Hi Chris,

On Fri, Sep 18, 2020 at 7:10 PM Christopher Schultz <
ch...@christopherschultz.net> wrote:

> All,
> I've recently been thinking about application uses of servlet-async and
> Websocket for long-running operations, or really for any interactions
> where you want to allow the request-processing thread to go back into
> the pool, but the application is still doing useful things and therefore
> needs its own thread.
> I'm thinking of something like SwingUtilities.invokeLater, though that
> does something very specific that is AWT-related, of course.
> I don't believe there is a (JavaEE/JakartaEE) standard for this, so I'm
> interested in what others think might be a good idea from a Tomcat
> standpoint.

I haven't used Java EE since version 5 but I do remember it having such

> It's fairly easy to do something like this in one's own web application,
> maybe using a ServletContextListener:
> public class ExecutorProvider
>   implements ServletContextListener
> {
>   public static final EXECUTOR_SERVICE_KEY = "executor-service";
>   private ExecutorService _svc;
>   public void contextInitialized(ServletContext ctx) {
>     _svc = Executors.newFixedThreadPool(10); // ?
>     ctx.setAttribute(EXECUTOR_SERVICE_KEY, _svc);
>   }
>   public void contextDestroyed(ServletContext ctx) {
>     ctx.removeAttribute(EXECUTOR_SERVICE_KEY);
>     _svc.shutdown();
>   }
> }
> Then in a servlet, etc. you could:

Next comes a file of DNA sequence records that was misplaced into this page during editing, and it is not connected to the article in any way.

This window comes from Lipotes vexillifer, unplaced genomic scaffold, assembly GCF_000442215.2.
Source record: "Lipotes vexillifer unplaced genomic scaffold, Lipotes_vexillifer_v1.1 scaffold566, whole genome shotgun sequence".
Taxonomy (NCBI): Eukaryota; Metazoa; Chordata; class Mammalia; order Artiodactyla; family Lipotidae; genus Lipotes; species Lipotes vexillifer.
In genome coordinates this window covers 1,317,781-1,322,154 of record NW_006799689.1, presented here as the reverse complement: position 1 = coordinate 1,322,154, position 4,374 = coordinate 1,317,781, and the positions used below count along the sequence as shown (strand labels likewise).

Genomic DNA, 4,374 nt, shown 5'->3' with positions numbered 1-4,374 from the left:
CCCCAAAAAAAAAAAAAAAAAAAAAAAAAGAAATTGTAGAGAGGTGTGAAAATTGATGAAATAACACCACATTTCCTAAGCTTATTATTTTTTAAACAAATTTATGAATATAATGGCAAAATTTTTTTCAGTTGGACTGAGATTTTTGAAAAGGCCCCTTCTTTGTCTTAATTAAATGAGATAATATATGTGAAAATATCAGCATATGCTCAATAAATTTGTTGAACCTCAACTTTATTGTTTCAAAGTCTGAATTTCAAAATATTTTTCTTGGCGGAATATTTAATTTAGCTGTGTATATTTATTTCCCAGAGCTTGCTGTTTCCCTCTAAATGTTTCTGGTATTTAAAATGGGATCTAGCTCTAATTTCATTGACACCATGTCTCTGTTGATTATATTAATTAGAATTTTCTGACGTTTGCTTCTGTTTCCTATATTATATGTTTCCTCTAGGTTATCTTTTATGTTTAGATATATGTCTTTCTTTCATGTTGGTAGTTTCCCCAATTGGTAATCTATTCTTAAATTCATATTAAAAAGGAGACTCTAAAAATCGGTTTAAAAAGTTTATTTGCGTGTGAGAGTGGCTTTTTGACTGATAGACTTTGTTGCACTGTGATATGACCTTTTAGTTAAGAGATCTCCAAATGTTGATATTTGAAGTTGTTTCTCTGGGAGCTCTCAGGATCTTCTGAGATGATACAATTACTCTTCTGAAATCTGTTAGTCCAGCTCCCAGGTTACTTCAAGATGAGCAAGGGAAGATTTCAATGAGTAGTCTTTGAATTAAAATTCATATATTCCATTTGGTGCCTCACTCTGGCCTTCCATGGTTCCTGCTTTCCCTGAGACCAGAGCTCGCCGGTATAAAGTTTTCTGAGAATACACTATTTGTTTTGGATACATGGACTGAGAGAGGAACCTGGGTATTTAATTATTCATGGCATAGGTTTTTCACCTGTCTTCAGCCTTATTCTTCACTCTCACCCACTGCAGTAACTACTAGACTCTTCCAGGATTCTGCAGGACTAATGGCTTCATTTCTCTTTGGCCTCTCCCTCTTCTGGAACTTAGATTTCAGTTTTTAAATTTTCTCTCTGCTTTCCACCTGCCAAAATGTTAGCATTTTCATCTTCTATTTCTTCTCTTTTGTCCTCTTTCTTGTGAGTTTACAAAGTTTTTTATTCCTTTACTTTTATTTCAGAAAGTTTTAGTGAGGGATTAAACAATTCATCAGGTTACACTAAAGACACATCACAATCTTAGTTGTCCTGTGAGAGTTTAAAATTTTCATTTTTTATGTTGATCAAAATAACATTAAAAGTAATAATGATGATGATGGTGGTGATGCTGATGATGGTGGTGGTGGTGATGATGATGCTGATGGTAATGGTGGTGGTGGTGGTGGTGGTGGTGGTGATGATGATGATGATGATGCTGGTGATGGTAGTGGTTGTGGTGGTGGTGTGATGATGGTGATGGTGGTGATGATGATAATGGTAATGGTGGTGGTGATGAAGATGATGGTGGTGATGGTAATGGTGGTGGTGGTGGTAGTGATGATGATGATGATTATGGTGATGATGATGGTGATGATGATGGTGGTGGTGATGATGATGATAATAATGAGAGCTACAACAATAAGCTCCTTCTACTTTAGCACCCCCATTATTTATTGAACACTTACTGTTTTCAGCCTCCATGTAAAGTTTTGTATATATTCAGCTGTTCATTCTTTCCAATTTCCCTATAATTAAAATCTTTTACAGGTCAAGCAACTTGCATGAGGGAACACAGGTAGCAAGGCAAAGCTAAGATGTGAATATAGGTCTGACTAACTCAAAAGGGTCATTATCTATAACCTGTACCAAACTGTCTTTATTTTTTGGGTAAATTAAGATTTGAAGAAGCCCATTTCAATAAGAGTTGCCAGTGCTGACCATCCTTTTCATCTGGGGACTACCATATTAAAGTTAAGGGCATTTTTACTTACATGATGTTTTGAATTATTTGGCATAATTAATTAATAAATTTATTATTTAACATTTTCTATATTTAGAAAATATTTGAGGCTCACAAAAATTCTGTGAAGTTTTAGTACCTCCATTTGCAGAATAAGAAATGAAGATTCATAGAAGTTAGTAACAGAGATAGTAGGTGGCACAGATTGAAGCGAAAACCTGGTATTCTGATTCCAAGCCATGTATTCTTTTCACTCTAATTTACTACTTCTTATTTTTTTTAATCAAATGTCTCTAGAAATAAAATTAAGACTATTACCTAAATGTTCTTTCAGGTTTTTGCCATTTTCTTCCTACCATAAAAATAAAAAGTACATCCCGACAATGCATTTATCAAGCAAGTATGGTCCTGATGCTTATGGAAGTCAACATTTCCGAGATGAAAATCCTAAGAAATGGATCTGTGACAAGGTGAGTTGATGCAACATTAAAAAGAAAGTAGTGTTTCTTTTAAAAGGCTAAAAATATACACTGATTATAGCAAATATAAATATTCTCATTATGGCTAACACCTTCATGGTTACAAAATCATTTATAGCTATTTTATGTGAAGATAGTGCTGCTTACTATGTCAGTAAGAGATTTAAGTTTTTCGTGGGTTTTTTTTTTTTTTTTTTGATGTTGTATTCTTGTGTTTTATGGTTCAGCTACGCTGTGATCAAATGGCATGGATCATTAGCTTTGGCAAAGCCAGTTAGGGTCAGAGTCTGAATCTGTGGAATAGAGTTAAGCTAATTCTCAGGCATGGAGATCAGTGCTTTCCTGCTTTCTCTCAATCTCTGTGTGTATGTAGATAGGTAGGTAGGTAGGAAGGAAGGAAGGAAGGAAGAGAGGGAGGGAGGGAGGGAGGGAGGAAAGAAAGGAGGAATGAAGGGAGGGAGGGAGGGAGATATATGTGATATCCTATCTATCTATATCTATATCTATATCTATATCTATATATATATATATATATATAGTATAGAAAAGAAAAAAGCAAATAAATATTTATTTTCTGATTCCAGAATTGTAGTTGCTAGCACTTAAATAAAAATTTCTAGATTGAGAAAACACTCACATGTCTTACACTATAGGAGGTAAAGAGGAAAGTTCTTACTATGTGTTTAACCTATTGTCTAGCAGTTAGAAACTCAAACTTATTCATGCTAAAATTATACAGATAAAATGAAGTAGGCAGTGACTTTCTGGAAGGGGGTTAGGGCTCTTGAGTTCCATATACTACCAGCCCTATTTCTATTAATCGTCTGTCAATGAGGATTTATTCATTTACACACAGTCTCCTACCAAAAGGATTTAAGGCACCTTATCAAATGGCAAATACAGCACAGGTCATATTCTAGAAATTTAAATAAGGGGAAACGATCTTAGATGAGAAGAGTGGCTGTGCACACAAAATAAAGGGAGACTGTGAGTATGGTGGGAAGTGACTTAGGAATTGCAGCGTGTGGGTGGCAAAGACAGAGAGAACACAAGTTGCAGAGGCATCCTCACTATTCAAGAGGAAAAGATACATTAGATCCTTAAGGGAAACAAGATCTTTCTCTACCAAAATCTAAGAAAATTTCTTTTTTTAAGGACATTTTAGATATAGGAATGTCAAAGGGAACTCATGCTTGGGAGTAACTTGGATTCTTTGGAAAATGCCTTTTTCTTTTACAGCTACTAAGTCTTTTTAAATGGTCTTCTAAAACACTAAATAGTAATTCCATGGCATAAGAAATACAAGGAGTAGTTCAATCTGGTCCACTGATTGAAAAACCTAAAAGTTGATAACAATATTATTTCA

> ((ExecutorService)ctx.getAttribute(ExecutorProvider.EXECUTOR_SERVICE_KEY)).submit(new
> Runnable() {
>     public void run() {
>         // your code goes here
>     }
> });
> I'm wondering if there is scope here for Tomcat to provide this kind of
> service for applications that want to opt-into one. Maybe the above is
> so trivial as to not be worth it at all. But maybe it would be a nice

I agree - it is trivial.
But also: does it work for everyone's use case ?
Some will need a fixed pool for CPU bound tasks, others will need a cached
pool for IO bound tasks, and others may need a scheduled pool ... And then
you'll need to provide a way to name the threads ...
Of course you can introduce pools of all types but is it easier to define
them in XML (server.xml, context.xml) or in Java code (as you did above) ?

My 2c

> service to provide to web applications, or maybe across multiple web
> applications in some kind of group. Or it might survive context restarts
> for some reason.
> Having this provided by Tomcat would allow admins to maybe override the
> sizes of the thread pools and other details that the application then
> wouldn't need to worry about.
> It might even tie-into Tomcat's utility-executor if that makes any sense
> 0-- though we'd have to make sure it executes in the right ClassLoader
> and/or security context.
> Any thoughts on this? Or is it really such a trivial thing as to not
> really be useful to anyone. Maybe simply providing a
> ServletContextListener class like the one above (with obvious robustness
> improvements) that anyone could configure for their own application
> would be sufficient/useful to users.
> -chris
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